Women’s Experiences Seeking Publicly Funded Family Planning Services in Texas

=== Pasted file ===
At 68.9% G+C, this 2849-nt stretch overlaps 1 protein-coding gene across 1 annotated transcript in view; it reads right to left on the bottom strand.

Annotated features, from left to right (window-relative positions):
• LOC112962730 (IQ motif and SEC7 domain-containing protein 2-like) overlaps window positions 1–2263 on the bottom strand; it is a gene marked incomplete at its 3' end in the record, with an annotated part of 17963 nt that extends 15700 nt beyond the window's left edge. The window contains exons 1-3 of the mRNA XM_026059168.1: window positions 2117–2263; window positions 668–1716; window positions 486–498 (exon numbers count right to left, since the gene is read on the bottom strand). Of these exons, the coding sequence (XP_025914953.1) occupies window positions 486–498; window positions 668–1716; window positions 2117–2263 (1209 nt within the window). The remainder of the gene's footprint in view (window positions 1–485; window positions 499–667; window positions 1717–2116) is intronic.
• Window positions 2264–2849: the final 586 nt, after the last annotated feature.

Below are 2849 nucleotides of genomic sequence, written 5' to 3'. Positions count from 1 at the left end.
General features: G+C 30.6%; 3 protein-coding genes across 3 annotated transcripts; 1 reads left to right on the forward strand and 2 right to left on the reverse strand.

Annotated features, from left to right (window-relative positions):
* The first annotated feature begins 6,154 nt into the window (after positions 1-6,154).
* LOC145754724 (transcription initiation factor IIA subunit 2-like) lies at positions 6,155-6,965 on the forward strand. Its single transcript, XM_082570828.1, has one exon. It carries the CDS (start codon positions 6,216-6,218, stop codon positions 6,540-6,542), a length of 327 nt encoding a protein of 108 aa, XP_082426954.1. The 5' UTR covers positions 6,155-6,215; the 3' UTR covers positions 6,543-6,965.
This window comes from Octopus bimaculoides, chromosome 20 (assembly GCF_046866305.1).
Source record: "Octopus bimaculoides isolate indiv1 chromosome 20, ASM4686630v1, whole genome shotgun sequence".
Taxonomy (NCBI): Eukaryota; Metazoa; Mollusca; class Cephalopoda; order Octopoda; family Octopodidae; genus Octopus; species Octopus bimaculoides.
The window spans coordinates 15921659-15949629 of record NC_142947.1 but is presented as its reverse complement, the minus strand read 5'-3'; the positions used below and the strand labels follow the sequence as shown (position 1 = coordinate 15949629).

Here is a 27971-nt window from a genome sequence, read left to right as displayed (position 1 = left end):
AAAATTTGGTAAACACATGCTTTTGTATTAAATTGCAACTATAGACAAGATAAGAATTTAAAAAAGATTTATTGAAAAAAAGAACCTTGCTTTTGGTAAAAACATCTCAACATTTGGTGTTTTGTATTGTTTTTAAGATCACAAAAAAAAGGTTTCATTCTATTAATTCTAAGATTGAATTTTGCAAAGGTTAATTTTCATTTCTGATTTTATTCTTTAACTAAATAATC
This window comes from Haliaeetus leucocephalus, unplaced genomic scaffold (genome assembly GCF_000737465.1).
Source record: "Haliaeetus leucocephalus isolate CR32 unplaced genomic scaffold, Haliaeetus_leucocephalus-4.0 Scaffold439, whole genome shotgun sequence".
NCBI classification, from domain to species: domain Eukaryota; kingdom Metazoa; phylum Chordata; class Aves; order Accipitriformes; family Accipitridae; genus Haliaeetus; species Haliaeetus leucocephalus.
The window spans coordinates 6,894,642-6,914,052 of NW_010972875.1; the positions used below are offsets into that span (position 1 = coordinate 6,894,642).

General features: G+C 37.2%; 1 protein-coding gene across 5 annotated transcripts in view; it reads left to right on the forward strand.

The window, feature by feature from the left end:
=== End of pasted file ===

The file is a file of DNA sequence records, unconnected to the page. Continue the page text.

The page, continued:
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Little is known about low-income women's and teenagers’ experiences accessing publicly funded family planning services, particularly after policy changes are made that affect the cost of and access to such services. Eleven focus groups were conducted with 92 adult women and 15 teenagers in nine Texas metropolitan areas in July–October 2012, a year after legislation that reduced access to subsidized family planning was enacted. Although most women were not aware of the legislative changes, they reported that in the past year, they had had to pay more for previously free or low-cost services, use less effective contraceptive methods or forgo care. They also indicated that accessing affordable family planning services had long been difficult, that applying and qualifying for programs was a challenge and that obtaining family planning care was harder than obtaining pregnancy-related care. As a result of an inadequate reproductive health safety net, women experienced unplanned pregnancies and were unable to access screening services and follow-up care. Teenagers experienced an additional barrier, the need to obtain parental consent. Some women preferred to receive family planning services from specialized providers, while others preferred more comprehensive care. Women in Texas have long faced challenges in obtaining subsidized family planning services. Legislation that reduced access to family planning services for low-income women and teenagers appears to have added to those challenges.